04 August 2023, Africa: The United Nations Sustainable Development Goals (SDG) are broad mandates for transitioning to fair and sustainable agrifood systems. However, because of their global view, they often operate at a scale not clearly seen or understood by local stakeholders.
New research led by the International Maize and Wheat Improvement Center (CIMMYT) scientists offers participatory action research (PAR) as a potential bridge between the macro scope of the SDGs and the needs and desires of local communities.
The article, Participatory action research generates knowledge for Sustainable Development Goals, published in the June 2023 issue of Frontiers in Ecology and the Environment, examines two decades of participatory action research activities in Malawi, a highly rural society dependent on rainfed agriculture.
“Participatory research is known for giving voice to farmers, for accelerating adaptation and for impact,” said lead author Sieglinde Snapp, director of the Sustainable Agrifood Systems program at CIMMYT. “What is novel in this study is that new discoveries were documented, showing the scientific contributions possible through PAR.”
Participatory action research is a knowledge generation process, characterized by a series of steps to facilitate improved understanding and development of innovations, within a local context. The PAR approach involves engaging stakeholders, to co-create solutions with researchers.
Because knowledge is often local, access to natural resources is highly heterogeneous, climate variability is unpredictable and socioeconomic circumstances are context-dependent, any intervention must be flexible and locally specific to ensure sustainability.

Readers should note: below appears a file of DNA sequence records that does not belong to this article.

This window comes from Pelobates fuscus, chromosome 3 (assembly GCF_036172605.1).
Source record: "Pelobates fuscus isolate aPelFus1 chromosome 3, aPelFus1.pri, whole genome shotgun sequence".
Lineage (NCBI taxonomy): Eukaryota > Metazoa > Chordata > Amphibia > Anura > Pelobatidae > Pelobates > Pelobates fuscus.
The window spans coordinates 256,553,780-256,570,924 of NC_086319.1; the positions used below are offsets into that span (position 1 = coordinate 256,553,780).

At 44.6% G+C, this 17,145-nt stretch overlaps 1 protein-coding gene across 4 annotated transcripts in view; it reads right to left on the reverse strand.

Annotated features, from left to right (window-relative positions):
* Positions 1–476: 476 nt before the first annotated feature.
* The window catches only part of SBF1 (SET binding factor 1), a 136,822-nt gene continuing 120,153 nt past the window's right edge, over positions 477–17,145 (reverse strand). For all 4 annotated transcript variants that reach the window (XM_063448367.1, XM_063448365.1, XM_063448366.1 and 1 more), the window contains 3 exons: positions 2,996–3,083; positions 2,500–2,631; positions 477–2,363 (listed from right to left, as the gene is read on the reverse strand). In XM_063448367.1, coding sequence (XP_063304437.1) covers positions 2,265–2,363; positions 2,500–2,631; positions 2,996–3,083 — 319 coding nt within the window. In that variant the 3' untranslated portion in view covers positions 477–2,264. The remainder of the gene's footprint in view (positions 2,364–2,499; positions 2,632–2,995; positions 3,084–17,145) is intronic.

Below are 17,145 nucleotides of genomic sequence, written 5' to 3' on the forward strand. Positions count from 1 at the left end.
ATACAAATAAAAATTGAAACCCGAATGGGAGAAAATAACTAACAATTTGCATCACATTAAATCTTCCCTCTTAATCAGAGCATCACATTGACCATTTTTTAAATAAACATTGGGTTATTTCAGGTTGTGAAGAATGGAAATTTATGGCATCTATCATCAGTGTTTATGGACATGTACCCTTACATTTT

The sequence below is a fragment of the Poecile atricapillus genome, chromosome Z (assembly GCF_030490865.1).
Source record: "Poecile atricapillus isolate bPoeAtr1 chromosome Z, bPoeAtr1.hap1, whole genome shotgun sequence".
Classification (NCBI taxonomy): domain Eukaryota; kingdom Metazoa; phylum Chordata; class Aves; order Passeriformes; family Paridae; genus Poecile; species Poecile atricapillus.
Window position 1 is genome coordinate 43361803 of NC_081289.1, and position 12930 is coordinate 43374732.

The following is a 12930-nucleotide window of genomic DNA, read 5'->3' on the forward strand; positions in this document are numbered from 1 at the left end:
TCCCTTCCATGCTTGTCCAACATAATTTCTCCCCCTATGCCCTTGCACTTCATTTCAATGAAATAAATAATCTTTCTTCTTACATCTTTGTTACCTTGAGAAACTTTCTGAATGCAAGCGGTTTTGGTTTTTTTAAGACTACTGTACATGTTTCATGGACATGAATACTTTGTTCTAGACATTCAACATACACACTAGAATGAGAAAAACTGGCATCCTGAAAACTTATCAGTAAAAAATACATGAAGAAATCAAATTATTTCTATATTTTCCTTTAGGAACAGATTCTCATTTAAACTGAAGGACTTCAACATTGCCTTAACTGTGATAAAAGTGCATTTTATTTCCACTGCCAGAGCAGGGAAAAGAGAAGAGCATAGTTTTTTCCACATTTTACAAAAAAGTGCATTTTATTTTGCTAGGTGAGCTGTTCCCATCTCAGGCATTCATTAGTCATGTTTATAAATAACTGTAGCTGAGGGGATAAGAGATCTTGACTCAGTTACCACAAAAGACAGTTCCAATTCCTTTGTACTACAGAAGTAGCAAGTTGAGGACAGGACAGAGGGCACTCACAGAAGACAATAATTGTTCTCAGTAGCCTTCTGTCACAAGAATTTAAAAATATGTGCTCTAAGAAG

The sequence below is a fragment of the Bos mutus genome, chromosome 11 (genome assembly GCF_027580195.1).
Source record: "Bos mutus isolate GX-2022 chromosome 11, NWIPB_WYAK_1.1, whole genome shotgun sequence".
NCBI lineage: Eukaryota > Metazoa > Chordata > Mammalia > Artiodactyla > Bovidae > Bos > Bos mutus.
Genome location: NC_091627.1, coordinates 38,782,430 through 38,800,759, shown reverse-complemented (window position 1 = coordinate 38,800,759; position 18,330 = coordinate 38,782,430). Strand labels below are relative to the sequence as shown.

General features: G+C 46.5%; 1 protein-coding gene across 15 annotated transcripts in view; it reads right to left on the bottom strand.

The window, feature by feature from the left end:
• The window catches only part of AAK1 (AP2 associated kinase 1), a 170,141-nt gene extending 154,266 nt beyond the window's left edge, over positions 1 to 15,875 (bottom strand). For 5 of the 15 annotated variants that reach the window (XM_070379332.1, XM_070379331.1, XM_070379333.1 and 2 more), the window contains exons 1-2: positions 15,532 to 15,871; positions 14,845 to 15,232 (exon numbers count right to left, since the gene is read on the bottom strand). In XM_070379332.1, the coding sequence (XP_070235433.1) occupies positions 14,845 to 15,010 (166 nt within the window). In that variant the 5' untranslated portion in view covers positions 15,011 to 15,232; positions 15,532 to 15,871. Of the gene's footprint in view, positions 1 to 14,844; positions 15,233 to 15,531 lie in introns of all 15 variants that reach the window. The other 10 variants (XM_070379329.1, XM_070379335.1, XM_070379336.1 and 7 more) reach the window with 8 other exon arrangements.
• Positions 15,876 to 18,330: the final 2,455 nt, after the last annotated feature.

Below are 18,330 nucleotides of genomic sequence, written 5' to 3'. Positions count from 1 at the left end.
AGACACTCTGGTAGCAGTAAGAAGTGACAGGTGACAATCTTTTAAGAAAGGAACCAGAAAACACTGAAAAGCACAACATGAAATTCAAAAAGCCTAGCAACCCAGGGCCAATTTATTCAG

PAR prioritizes empowerment of marginalized communities to build long-term partnerships which support transformational changes at local, regional and national levels.
Yet the evidence base for PAR methodology remains fragmented and is often inaccessible.
“This is the first paper that shows how action research produces new knowledge through a systematic, iterative process that derived ‘middle ways’, such as shrubby food crops as a farmers preferred form of agroforestry,” said Snapp.
Solving wicked problems
Participatory research is well-suited to address conflicts and trade-offs that are key aspects of so-called wicked problems. For instance, annual crops—maize and soybean—are excellent producers of food but feature limited aboveground vegetation and belowground activity to regenerate soil nutrients, while perennials provide soil regeneration services but no food products.
By engaging closely with local stakeholders, PAR identifies “goldilocks options,” or middle ways, such as semi-perennial shrubs and vines that produce food while also promoting soil health.
Genetic and agronomic improvement efforts have almost entirely overlooked semi-perennial plant types to address food–soil trade-offs.
Building relationships between researchers and stakeholders; the investment required in selecting representative sites, action learning activities, synthesis of findings, communication and documentation; and the inherent variability of research conducted under real-world conditions are barriers to establishing PAR systems. Living laboratories and education on PAR approaches need investment. Reward structures may need to shift, with greater attention to considering research impact on SDGs and awareness that time lags may occur in publishing scientific findings through PAR.
“Our findings detailing the efficacy of PAR shows that the potentially high upfront costs to invest in relationship building and learning across disciplines, this is a worthwhile trade-off,” said Snapp.
Through PAR, human condition and social-science questions can be addressed, along with biological and environmental science questions, as illustrated in this Malawian case study.
The findings generated by PAR have relevance beyond the sub-Saharan Africa context because they provide new insights into the development of nature-based solutions that meet local needs, a critical requirement for rural communities in many parts of the globe.
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